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S&P downgrades California bond outlook amid budget crunch

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(The Center Square) – S&P Global Ratings downgraded its outlook on the State of California’s outstanding general obligation bonds from positive to stable, reflecting the “fiscal 2023 miss,” in which the state faced a $26 billion revenue shortfall and has since enacted a budget freeze. Experts say this downgrade is a signal S&P is likely readying to reduce California’s bond outlook again as an ongoing recession and coming $68 billion deficit for the 2024-2025 fiscal year suggest a worsening financial condition for the state.

“In contrast with previous periods of revenue volatility, however, the state maintains a strong liquidity and reserve position, which should help blunt potential lingering revenue vulnerability in the short term. The risk of longer-term structural imbalance is nevertheless elevated, absent a meaningful budgetary course correction to reflect a new period of subdued income tax growth, most notably among the state’s highest-income earners,” wrote S&P in its analysis. “An inability to readily adapt to an evolving revenue and economic outlook, with an eye toward long-term structural balance, could lead to downward rating pressure.”

Despite the downgrade in outlook from “positive” to “stable,” S&P did not downgrade the actual ratings of the state’s general obligation bonds.

”The stable outlook reflects our view that the state’s strong fiscal position and tools positions it to manage through the current uncertainty and potential budgetary strain caused by weaker-than-estimated revenue collections. Additionally, we expect California will work to achieve longer-term structural balance, even if it opts to utilize available reserves to balance its budget in the short term.”

At the same time, the report’s authors expressed a degree of skepticism about the state’s ability to turn around its fiscal situation any time soon.

“Upward rating potential is limited for now. All else equal, it would depend in large part on the state’s ability to achieve a higher degree of revenue stability and predictability, while continuing to build stronger reserves to guard against periods of volatile revenue.”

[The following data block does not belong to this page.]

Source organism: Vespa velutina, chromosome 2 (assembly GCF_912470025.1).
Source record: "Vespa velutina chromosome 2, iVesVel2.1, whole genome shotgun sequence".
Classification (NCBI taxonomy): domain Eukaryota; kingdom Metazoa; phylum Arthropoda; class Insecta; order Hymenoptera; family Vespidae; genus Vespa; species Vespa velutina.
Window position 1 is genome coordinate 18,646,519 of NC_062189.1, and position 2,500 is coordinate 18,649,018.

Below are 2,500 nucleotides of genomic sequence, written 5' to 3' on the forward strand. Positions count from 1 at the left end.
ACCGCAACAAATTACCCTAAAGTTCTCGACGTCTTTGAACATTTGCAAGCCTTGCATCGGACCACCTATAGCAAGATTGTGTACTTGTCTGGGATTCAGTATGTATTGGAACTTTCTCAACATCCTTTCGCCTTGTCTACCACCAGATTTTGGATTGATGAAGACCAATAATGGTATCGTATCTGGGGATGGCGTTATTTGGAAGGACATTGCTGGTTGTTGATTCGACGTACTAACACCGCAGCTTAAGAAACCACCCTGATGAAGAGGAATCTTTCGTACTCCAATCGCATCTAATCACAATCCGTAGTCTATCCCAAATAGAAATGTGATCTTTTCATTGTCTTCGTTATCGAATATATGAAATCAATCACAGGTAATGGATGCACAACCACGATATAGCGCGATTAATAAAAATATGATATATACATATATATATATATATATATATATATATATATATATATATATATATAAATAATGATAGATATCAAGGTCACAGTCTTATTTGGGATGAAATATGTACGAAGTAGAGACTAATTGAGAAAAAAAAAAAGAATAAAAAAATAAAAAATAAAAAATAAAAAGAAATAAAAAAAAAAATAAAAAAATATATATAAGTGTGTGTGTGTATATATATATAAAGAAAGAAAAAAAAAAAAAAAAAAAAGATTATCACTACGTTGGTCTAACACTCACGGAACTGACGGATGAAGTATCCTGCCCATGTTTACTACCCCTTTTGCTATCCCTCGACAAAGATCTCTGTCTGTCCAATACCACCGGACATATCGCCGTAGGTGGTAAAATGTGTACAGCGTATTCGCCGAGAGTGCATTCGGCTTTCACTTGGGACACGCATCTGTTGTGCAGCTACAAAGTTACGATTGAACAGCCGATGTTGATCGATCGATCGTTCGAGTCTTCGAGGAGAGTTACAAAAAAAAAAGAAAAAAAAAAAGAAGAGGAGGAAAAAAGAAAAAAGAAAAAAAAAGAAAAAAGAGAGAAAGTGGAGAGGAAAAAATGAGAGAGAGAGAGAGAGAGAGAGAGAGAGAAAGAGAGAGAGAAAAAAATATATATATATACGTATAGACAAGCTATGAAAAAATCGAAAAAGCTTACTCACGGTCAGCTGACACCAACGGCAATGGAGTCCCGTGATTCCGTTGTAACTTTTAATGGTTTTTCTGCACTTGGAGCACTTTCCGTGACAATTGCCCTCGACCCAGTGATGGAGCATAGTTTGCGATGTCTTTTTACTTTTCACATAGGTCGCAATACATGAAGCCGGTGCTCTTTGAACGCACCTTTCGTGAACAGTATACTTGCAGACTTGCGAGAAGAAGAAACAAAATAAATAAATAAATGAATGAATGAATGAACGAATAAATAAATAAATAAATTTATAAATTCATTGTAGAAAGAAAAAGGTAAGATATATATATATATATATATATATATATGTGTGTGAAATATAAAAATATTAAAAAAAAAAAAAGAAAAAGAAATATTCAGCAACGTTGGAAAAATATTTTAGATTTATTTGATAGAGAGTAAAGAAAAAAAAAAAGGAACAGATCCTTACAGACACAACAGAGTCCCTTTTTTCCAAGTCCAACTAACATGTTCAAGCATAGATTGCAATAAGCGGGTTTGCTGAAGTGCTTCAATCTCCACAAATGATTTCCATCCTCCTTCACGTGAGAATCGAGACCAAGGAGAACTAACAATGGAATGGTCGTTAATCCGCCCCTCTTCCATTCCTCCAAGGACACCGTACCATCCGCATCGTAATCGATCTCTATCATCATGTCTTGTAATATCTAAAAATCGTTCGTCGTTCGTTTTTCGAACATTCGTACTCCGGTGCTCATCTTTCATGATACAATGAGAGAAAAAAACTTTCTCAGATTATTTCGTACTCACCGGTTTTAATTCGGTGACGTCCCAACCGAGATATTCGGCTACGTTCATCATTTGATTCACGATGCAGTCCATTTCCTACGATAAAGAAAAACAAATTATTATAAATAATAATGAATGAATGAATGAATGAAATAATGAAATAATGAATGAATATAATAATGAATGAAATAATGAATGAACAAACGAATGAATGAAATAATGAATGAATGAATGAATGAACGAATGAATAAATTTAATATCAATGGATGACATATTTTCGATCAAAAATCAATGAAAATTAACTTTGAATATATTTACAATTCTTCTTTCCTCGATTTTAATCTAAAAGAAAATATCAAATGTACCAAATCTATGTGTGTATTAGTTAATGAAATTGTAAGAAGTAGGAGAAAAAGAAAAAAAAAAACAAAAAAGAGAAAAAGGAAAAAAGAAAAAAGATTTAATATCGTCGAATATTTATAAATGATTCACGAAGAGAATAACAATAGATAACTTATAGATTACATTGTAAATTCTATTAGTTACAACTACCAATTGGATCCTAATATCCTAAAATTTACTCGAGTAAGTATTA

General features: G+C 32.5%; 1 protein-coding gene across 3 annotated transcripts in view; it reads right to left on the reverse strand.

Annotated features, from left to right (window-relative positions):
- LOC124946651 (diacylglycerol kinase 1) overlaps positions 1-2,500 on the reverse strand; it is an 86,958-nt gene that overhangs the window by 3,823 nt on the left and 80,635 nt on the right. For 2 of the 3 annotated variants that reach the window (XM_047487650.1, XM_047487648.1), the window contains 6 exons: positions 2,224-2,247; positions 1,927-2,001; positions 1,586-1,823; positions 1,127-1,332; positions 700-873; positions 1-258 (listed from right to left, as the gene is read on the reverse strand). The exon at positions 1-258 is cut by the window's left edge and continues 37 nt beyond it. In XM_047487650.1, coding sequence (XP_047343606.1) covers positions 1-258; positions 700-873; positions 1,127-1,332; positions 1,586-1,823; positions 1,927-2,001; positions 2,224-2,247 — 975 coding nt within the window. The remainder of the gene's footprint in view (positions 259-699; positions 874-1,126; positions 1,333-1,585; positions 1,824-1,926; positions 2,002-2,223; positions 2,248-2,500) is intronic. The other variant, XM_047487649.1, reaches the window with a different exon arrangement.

Government and pension finance expert and former State Sen. John Moorlach warns that S&P appears to be signaling that a future downgrade in outlook is likely, especially as revenues decline and state contributions to public employee pensions must ride amid worsening financial market conditions.

“It is a pre-emptive move to state the obvious,” Moorlach told The Center Square. “When the predicted recession finally kicks…not only will revenues be down, but pension plan contributions will rise.”

California’s state-run pensions have a combined nearly $250 billion deficit between what it owes pensioners over their lifetimes and expected returns from investments and other contributions. When financial markets perform worse than the assumed rate of return, the pension deficit grows — all of which is eventually owed to public employees by taxpayers through the state government. California’s largest two state pension systems are funded at 72% and 74.4%.

If one combines California’s entire public pension system from the municipal to the state level, the state has $1.5 trillion of the nation’s combined $8.28 trillion of unfunded pension liabilities. This means California has 28% more pension debt as a percent of national pension liabilities compared to its national contribution of gross domestic product, demonstrating the state carries a disproportionate level of national unfunded pension liabilities.

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